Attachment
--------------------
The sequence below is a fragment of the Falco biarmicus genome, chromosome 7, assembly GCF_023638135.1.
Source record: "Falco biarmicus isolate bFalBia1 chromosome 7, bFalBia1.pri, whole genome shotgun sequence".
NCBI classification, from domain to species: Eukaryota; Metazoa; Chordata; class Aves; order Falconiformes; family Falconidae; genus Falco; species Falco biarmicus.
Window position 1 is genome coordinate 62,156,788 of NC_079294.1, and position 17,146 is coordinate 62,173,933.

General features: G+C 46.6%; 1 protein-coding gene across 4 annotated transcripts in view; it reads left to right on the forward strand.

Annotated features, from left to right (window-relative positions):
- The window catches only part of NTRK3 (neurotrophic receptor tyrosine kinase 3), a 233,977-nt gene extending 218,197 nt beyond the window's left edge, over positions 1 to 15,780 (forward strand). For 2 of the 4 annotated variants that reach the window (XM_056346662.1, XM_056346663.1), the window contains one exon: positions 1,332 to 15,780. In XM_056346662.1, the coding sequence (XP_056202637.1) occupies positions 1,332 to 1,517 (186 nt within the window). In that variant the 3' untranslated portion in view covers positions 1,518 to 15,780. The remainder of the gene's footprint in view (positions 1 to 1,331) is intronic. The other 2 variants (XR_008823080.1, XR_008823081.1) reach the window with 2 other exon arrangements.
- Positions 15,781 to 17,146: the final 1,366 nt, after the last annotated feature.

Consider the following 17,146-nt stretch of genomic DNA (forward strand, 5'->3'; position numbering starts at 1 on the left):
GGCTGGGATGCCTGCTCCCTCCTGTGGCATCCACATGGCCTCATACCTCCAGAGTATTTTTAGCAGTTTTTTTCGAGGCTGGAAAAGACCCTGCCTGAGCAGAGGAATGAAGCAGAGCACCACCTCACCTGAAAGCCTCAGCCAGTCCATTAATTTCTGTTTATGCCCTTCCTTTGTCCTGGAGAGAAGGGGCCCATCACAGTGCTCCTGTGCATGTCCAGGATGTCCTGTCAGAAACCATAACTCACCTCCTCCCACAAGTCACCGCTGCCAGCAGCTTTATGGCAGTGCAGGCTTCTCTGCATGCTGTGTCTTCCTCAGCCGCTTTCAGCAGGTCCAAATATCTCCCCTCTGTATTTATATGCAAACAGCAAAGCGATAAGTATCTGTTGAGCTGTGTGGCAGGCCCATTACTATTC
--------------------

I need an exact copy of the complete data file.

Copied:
The sequence below is a fragment of the Falco biarmicus genome, chromosome 7, assembly GCF_023638135.1.
Source record: "Falco biarmicus isolate bFalBia1 chromosome 7, bFalBia1.pri, whole genome shotgun sequence".
NCBI classification, from domain to species: Eukaryota; Metazoa; Chordata; class Aves; order Falconiformes; family Falconidae; genus Falco; species Falco biarmicus.
Window position 1 is genome coordinate 62,156,788 of NC_079294.1, and position 17,146 is coordinate 62,173,933.

General features: G+C 46.6%; 1 protein-coding gene across 4 annotated transcripts in view; it reads left to right on the forward strand.

Annotated features, from left to right (window-relative positions):
- The window catches only part of NTRK3 (neurotrophic receptor tyrosine kinase 3), a 233,977-nt gene extending 218,197 nt beyond the window's left edge, over positions 1 to 15,780 (forward strand). For 2 of the 4 annotated variants that reach the window (XM_056346662.1, XM_056346663.1), the window contains one exon: positions 1,332 to 15,780. In XM_056346662.1, the coding sequence (XP_056202637.1) occupies positions 1,332 to 1,517 (186 nt within the window). In that variant the 3' untranslated portion in view covers positions 1,518 to 15,780. The remainder of the gene's footprint in view (positions 1 to 1,331) is intronic. The other 2 variants (XR_008823080.1, XR_008823081.1) reach the window with 2 other exon arrangements.
- Positions 15,781 to 17,146: the final 1,366 nt, after the last annotated feature.

Consider the following 17,146-nt stretch of genomic DNA (forward strand, 5'->3'; position numbering starts at 1 on the left):
GGCTGGGATGCCTGCTCCCTCCTGTGGCATCCACATGGCCTCATACCTCCAGAGTATTTTTAGCAGTTTTTTTCGAGGCTGGAAAAGACCCTGCCTGAGCAGAGGAATGAAGCAGAGCACCACCTCACCTGAAAGCCTCAGCCAGTCCATTAATTTCTGTTTATGCCCTTCCTTTGTCCTGGAGAGAAGGGGCCCATCACAGTGCTCCTGTGCATGTCCAGGATGTCCTGTCAGAAACCATAACTCACCTCCTCCCACAAGTCACCGCTGCCAGCAGCTTTATGGCAGTGCAGGCTTCTCTGCATGCTGTGTCTTCCTCAGCCGCTTTCAGCAGGTCCAAATATCTCCCCTCTGTATTTATATGCAAACAGCAAAGCGATAAGTATCTGTTGAGCTGTGTGGCAGGCCCATTACTATTC